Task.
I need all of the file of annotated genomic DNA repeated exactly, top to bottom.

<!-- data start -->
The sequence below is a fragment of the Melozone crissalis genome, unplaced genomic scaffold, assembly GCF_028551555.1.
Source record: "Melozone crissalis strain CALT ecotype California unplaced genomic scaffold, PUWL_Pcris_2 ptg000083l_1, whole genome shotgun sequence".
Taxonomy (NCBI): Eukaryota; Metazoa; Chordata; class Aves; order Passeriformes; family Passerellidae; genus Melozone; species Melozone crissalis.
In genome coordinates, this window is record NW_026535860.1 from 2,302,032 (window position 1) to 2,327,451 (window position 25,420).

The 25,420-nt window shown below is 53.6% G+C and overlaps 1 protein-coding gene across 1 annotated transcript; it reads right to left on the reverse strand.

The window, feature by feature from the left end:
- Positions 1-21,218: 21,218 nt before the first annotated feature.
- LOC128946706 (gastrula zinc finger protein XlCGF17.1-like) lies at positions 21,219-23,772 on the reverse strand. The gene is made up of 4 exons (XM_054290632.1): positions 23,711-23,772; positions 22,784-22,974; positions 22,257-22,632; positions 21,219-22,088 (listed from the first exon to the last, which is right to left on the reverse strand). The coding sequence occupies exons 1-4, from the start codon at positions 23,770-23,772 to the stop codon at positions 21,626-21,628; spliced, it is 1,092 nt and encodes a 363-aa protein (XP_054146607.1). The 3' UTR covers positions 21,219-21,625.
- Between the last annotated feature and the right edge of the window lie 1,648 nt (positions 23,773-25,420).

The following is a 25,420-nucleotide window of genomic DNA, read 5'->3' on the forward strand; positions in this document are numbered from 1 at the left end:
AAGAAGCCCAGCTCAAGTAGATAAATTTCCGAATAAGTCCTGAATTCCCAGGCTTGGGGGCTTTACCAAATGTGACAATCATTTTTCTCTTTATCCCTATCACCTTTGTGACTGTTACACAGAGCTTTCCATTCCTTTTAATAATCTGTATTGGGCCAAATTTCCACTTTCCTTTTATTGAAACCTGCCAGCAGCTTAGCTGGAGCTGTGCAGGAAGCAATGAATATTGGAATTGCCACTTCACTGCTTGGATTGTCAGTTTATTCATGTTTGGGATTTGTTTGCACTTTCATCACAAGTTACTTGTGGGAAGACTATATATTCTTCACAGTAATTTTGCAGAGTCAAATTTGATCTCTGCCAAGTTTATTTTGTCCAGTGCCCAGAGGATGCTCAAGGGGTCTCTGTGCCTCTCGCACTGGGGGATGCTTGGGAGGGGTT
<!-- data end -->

The sequence below is a fragment of the Melozone crissalis genome, unplaced genomic scaffold, assembly GCF_028551555.1.
Source record: "Melozone crissalis strain CALT ecotype California unplaced genomic scaffold, PUWL_Pcris_2 ptg000083l_1, whole genome shotgun sequence".
Taxonomy (NCBI): Eukaryota; Metazoa; Chordata; class Aves; order Passeriformes; family Passerellidae; genus Melozone; species Melozone crissalis.
In genome coordinates, this window is record NW_026535860.1 from 2,302,032 (window position 1) to 2,327,451 (window position 25,420).

The 25,420-nt window shown below is 53.6% G+C and overlaps 1 protein-coding gene across 1 annotated transcript; it reads right to left on the reverse strand.

The window, feature by feature from the left end:
- Positions 1-21,218: 21,218 nt before the first annotated feature.
- LOC128946706 (gastrula zinc finger protein XlCGF17.1-like) lies at positions 21,219-23,772 on the reverse strand. The gene is made up of 4 exons (XM_054290632.1): positions 23,711-23,772; positions 22,784-22,974; positions 22,257-22,632; positions 21,219-22,088 (listed from the first exon to the last, which is right to left on the reverse strand). The coding sequence occupies exons 1-4, from the start codon at positions 23,770-23,772 to the stop codon at positions 21,626-21,628; spliced, it is 1,092 nt and encodes a 363-aa protein (XP_054146607.1). The 3' UTR covers positions 21,219-21,625.
- Between the last annotated feature and the right edge of the window lie 1,648 nt (positions 23,773-25,420).

The following is a 25,420-nucleotide window of genomic DNA, read 5'->3' on the forward strand; positions in this document are numbered from 1 at the left end:
AAGAAGCCCAGCTCAAGTAGATAAATTTCCGAATAAGTCCTGAATTCCCAGGCTTGGGGGCTTTACCAAATGTGACAATCATTTTTCTCTTTATCCCTATCACCTTTGTGACTGTTACACAGAGCTTTCCATTCCTTTTAATAATCTGTATTGGGCCAAATTTCCACTTTCCTTTTATTGAAACCTGCCAGCAGCTTAGCTGGAGCTGTGCAGGAAGCAATGAATATTGGAATTGCCACTTCACTGCTTGGATTGTCAGTTTATTCATGTTTGGGATTTGTTTGCACTTTCATCACAAGTTACTTGTGGGAAGACTATATATTCTTCACAGTAATTTTGCAGAGTCAAATTTGATCTCTGCCAAGTTTATTTTGTCCAGTGCCCAGAGGATGCTCAAGGGGTCTCTGTGCCTCTCGCACTGGGGGATGCTTGGGAGGGGTT